The MacroBusiness moniker, Reynard the Fox, represents why the blog exists. Reynard is an archetype of the “trickster”, the joker or court jester who cuts through the hypocrisy of the day to tell the plain truth. Crucially, it is done from the inside. Reynard is not a rebel or revolutionary, he is a satirist, an inside outsider that describes the world the way it should be to expose the world we have for what it is.
That spirit drives MB. We didn’t set out to turn Australia on its head, or tear down its institutions. We are reformers not revolutionaries. We may not exactly get inside the tent but we certainly turn up at the circus to piss on it from the outside.
Thus, we didn’t set about becoming a chronicle of Australian corruption. We just did our jobs and that’s what’s been exposed by the Reynard ethos. We knew the corruption and degeneracy was there but it’s depth and breadth has astounded. And in truth it has worsened dramatically as the irresistible truth of its own existence has been revealed and thus threatened.
From Parliament House it extends right through state and local bureaucracies. It dominates an over-concentrated business sector which now dedicates huge resources to manipulating policy to preserve economic rents. It extends right through the media, which is now hooked to a life-preserving drip of real estate advertising.
It exists in myriad forms but perhaps most pervasively and deeply as an idea, an identity almost, that Australia is exceptional, that nothing can stop it, and that all of the very obvious imbalances that are destroying it are nothing more than the dark imaginings of disgruntled lunatic fringe.
That idea was captured beautifully yesterday when one of the High Priests of Australian Exceptionalism, the Governor the Reserve Bank of Australia, ostensibly spoke earnestly in defense of workers:
When any of us feel like there is more competition out there you’re less inclined to put your price up. People value security and one way you can get a bit more security is not to demand a wage rise. Firms act like that and workers act like that.
Productivity growth tends to come in waves, and in the optimistic interpretation we’ll see another wave some time not too far down the track.
A second factor is that workers feel like there are more competitors out there, they’re worried about the foreigners and the robots.
Hopefully running for a few years now with quite tight labour markets [will be] re-energising workers to get more of the labour share.
At some point, one imagines that’s going to lead to workers being prepared to ask for larger wage rises.
Here is what Phil Lowe is discussing, disappearing living standards. No income gains for six years:
Falling wages for the first time in modern history:
Despite good productivity gains:
An unprecedented stall in per capita demand:
A far worse growth performance than any previous recession:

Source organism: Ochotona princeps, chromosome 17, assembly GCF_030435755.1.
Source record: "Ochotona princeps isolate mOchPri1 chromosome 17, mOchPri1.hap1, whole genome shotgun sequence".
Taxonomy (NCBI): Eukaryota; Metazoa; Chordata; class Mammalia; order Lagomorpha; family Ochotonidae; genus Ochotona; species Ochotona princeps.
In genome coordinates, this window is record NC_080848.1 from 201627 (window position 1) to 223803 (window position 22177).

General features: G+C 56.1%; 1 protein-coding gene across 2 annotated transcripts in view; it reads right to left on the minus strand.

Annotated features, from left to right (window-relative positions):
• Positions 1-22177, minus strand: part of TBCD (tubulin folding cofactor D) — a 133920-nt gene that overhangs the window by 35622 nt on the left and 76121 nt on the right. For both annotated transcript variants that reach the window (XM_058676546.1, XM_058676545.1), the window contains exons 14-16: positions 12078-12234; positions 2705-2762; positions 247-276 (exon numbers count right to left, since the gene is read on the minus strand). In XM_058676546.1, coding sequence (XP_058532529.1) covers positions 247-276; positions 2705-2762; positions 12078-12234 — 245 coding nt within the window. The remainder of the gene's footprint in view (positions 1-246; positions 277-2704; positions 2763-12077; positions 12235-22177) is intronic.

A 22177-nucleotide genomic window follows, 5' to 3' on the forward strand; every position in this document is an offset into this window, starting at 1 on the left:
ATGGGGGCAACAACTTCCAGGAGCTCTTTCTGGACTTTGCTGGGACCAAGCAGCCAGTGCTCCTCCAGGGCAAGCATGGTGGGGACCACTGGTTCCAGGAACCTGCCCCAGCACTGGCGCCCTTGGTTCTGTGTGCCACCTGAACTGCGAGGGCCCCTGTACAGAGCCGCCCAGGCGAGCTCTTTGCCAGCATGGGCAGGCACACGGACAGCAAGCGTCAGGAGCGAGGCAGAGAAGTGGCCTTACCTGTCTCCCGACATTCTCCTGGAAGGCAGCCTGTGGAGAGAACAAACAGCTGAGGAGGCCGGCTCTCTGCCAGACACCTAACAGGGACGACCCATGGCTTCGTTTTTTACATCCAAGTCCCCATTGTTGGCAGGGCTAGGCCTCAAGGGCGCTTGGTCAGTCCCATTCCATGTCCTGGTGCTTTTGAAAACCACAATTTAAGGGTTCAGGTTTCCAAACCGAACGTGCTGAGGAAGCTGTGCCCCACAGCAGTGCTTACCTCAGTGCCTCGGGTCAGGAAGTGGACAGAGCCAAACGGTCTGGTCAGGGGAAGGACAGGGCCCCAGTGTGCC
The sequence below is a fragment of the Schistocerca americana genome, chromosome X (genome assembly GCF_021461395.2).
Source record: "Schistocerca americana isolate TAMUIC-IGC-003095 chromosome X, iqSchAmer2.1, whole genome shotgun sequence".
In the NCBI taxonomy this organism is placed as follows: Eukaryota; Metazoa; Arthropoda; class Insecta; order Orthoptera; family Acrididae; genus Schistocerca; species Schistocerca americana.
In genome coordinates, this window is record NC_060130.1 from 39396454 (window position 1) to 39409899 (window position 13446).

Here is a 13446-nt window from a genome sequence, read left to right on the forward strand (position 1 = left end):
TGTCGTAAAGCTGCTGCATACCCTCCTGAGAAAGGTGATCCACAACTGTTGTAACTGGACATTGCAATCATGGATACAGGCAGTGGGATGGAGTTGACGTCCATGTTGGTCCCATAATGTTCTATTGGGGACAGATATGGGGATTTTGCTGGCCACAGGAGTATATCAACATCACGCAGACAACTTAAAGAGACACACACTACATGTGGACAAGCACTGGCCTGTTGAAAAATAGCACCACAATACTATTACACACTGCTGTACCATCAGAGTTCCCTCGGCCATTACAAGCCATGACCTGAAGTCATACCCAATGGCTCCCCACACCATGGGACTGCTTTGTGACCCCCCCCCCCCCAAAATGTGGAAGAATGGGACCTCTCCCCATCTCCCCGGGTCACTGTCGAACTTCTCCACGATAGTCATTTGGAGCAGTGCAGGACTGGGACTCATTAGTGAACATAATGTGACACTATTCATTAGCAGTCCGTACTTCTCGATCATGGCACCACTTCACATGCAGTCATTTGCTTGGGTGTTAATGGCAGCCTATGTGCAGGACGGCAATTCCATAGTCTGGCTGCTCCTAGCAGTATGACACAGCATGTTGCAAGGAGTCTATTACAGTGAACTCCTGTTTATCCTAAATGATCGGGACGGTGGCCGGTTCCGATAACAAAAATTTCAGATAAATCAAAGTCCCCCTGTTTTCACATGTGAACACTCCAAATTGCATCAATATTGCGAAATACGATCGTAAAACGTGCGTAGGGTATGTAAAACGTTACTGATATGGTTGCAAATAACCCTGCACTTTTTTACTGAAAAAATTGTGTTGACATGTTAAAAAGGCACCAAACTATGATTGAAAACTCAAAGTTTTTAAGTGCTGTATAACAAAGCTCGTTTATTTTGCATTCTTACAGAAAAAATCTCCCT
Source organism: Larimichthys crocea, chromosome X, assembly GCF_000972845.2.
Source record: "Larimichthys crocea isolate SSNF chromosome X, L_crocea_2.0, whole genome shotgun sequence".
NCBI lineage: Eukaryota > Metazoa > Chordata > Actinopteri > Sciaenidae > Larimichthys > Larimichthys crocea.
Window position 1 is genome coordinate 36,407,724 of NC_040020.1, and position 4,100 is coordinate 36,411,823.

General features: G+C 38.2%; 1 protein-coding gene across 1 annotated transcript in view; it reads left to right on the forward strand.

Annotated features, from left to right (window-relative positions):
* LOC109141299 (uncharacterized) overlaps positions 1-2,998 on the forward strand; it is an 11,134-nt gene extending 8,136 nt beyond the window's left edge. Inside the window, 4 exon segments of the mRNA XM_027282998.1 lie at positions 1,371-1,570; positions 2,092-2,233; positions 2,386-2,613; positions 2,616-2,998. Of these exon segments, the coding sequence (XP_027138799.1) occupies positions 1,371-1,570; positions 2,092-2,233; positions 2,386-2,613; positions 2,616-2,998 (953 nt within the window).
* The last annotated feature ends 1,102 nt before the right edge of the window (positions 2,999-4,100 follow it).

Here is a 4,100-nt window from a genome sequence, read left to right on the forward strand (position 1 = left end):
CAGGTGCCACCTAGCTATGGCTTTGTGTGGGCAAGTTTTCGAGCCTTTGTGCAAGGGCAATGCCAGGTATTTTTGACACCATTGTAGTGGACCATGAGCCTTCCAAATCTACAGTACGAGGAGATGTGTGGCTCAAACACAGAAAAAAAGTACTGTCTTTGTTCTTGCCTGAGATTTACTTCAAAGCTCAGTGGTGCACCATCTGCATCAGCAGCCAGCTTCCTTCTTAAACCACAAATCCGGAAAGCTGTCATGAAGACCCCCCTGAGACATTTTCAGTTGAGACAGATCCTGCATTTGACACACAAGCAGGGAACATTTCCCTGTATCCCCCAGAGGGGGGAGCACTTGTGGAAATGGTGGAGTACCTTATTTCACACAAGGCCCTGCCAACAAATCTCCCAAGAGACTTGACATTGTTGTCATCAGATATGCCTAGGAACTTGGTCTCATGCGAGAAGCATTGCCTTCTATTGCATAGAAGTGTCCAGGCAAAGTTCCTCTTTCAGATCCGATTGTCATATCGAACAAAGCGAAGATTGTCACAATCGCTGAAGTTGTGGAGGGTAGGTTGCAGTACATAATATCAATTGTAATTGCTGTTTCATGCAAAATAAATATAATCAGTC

And output growth per head:
Are these problems the result of workers not having the gumption to front up for pay rises, I ask you?
No, they’re not. The charts above are the result of broken economic structure and policy that is only making it worse and worse. That structure is obvious. It has been described over and again at MB year after year:
- an over-reliance upon commodity export income;
- an over-reliance upon leveraging that wildly volatile income in global markets to feed the housing bubble which supports demand, and
- an over-reliance upon the Federal Budget to guarantee everything when either the income dries up or debt gets more costly.
All of the traditional building blocks of sound economic structure are missing from this model. The entire thing is singularly designed to destroy productivity growth as labour efficiency is outweighed by capital mis-allocation. It implicitly offshores ownership of assets. It has a chronic reliance upon high current account deficits. And it hollows out every non-mining tradable not bolted down, substituting export income with offshore debt.
It is now not so much an economy as it is a fiercely protected banking and resources rort that systematically denudes workers of income and rising living standards. It is a rampant class war that includes mass immigration, systematic visa rorting, hollowing out, wholesale support for property capital owners, de-unionisation, the rise of robots and media corruption. Yet somehow in the mind of the RBA head these structural features of the labour market are secondary to worker anxiety and timidity in the production of low income growth.
That is Australian exceptionalism gone mad.
At MB we remain committed to reform. Even today we believe that a swing to appropriate policy can mitigate the worst outcomes of the adjustment. We are rationalist liberals not Marxist apparatchiks. Yet it behooves me to note on behalf of both the rorted workers and their capital betters that if this gigantic scam persists for long enough then it may just be that it will need to be ripped out at the roots and burned.